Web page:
Removing the roadblocks: how blockchain is developing
There has been a spate of recent news about some real-world applications of blockchain. These stories are often floating about, but a recent surge of announcements – which include investment in the technology by some of the world’s biggest companies – suggests it’s time to take another look at how the much-hyped distributed ledger technology is coming along.
It’s not just the wealth of blockchain adoption news that’s worth taking a look at, it’s also the wide variety of industries that have entered the arena. Take retail, for a start. Carrefour, the French supermarket giant, has recently said that not only has it adopted blockchain technology for its supply chain but that the tech has actually improved its bottom line.
The company, Reuters says, has “seen sales boosted by the use of blockchain ledger technology to track meat, milk and fruit from farms to stores and will extend it to more products to increase shopper trust”.
Using blockchain has given Carrefour the opportunity to let customers see information about products such as when it was harvested or packed, which in turn reassures them about the quality of what they’re buying and lets them opt out of things like genetically modified foods.
It’s certainly an interesting confluence of two pillars of modern technology – increased information and the provision of trust as a customer value. Carrefour’s blockchain project manager, Emmanuel Delerm, told Reuters that blockchain has helped to create a “halo effect. If I can trust Carrefour with this chicken, I can also trust Carrefour for their apples or cheese,’” he said.
There are other retail heavyweights pursuing blockchain, too. Coindesk reported this week that Walmart has joined a pharmaceutical consortium that tracks where drugs have come from using the blockchain.
That announcement is not the first of Walmart’s forays into blockchain, Coindesk says. The company has also reportedly insisted that all of its suppliers of “leafy greens” integrate IBM blockchain Food Trust, which is a system for tracking fresh food through the supply chain. Food Trust, Coindesk says, is built on Hyperledger Fabric, one of the major blockchain platforms.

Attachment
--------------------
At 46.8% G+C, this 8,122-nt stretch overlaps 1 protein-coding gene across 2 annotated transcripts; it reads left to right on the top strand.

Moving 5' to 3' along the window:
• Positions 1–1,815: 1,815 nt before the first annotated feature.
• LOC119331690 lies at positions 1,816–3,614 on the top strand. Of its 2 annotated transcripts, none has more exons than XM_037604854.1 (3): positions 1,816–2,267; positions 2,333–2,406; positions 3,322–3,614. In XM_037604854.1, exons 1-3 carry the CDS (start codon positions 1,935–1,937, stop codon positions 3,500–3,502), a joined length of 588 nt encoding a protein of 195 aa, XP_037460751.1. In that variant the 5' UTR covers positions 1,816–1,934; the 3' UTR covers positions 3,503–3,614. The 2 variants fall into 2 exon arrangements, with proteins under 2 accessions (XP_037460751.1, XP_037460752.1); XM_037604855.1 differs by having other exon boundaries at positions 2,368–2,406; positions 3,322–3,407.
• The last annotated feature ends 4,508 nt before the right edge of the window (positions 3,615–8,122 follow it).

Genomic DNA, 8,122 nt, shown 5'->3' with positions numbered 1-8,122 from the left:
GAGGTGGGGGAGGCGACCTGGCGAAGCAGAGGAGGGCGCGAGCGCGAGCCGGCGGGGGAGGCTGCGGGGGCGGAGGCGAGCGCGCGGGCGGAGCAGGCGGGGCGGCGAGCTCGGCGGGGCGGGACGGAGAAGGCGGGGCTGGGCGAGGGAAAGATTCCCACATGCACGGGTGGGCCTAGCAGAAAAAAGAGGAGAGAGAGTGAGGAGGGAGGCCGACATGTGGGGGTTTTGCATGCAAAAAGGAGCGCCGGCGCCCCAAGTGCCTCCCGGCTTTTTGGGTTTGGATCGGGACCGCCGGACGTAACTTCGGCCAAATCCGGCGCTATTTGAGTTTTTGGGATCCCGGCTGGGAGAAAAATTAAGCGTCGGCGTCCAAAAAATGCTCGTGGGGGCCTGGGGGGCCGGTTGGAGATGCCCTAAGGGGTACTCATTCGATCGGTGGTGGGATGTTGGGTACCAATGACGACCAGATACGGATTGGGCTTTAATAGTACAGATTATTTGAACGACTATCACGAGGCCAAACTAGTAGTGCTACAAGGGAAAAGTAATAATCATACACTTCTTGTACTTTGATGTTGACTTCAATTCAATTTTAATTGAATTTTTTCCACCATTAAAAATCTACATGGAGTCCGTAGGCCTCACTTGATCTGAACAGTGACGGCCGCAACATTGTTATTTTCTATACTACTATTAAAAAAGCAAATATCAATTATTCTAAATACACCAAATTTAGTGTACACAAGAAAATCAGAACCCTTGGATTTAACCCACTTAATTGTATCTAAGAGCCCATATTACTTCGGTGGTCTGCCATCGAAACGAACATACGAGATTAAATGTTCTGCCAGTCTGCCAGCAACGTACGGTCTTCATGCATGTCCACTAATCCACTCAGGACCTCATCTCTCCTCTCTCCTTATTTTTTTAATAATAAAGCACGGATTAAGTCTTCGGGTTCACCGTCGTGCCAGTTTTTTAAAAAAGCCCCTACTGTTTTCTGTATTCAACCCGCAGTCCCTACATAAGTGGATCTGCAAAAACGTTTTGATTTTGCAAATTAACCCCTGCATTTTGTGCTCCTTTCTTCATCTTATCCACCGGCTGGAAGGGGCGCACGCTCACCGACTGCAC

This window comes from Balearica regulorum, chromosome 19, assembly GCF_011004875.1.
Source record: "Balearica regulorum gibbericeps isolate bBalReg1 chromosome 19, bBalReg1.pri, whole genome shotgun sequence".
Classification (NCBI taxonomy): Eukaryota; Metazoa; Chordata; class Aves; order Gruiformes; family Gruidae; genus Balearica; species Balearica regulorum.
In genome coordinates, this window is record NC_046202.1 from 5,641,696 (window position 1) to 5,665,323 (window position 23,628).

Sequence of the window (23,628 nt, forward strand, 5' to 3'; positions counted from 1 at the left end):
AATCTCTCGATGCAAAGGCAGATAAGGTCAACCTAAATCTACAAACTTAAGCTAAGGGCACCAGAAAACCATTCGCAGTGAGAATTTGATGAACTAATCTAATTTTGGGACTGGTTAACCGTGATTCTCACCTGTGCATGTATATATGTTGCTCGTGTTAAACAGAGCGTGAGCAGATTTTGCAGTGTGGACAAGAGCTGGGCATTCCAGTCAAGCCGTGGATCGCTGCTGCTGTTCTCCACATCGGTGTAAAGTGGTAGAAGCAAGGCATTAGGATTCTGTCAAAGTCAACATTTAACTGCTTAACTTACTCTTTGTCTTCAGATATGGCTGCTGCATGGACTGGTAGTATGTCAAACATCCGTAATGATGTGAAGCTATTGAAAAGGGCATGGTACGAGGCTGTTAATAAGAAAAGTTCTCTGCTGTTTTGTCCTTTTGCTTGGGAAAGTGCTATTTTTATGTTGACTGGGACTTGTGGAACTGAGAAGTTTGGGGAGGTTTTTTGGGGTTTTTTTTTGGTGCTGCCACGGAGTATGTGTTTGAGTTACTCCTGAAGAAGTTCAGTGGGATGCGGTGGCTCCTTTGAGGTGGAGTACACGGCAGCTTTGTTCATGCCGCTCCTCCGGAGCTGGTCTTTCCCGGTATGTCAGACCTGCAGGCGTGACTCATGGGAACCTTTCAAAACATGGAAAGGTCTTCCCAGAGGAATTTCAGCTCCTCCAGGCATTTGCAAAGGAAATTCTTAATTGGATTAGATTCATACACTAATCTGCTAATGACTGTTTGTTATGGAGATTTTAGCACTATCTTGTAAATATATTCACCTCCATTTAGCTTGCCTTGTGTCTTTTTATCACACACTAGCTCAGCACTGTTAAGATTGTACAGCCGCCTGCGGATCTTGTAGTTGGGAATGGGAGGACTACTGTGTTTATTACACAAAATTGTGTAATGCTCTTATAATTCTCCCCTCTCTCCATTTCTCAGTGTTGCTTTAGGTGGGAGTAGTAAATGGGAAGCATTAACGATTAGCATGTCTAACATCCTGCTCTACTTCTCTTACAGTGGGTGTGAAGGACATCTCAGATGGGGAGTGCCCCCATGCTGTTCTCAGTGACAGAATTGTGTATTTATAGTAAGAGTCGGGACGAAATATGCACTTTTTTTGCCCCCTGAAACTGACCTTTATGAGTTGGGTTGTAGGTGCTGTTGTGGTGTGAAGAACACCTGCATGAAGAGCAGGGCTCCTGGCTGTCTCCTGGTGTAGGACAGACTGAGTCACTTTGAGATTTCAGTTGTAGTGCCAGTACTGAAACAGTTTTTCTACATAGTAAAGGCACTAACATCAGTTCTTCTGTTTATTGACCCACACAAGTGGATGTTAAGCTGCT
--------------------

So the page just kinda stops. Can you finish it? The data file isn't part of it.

That article suggests that Walmart’s “supply-chain clout” will catalyse use of MediLedger, the aforementioned pharmaceutical consortium. Members of that consortium already include Pfizer and other pharma giants, meaning that with the combination of a major retailer like Walmart, it has started to seriously gather speed. It’s big money, too – “health and wellness”, a vertical which includes pharmaceutical products, was worth $35 billion to Walmart last year.
Not just retail
But it’s not only retail and supply chain solutions where blockchain is having its day. Some of the largest banks in the world – 14 in total, including Barclays, Nasdaq, Credit Suisse Group, Banco Santander, ING, and Lloyds Banking Group – have registered a new blockchain-based token, according to the Wall Street Journal.
The Next Web reports further that the intention of the new permissioned blockchain system launched by these banks is to make cross-border trades quicker and less risky. “The token, which has been in the works for four years now, will function both as a payment device and a “messenger that carries all the information required to complete a trade,”” The Next Web says.
That cryptocurrency, which is called a “utility settlement coin”, or USC for short, will be a challenger to JP Morgan’s token, TNW says.
What this all means is that blockchain, in a variety of guises, is developing into a more mature product. Established companies and highly competitive industries are taking it on and using it as a way of improving their businesses. It may not be long before techies with blockchain expertise are as commonplace and in-demand as developers are. Only time will tell.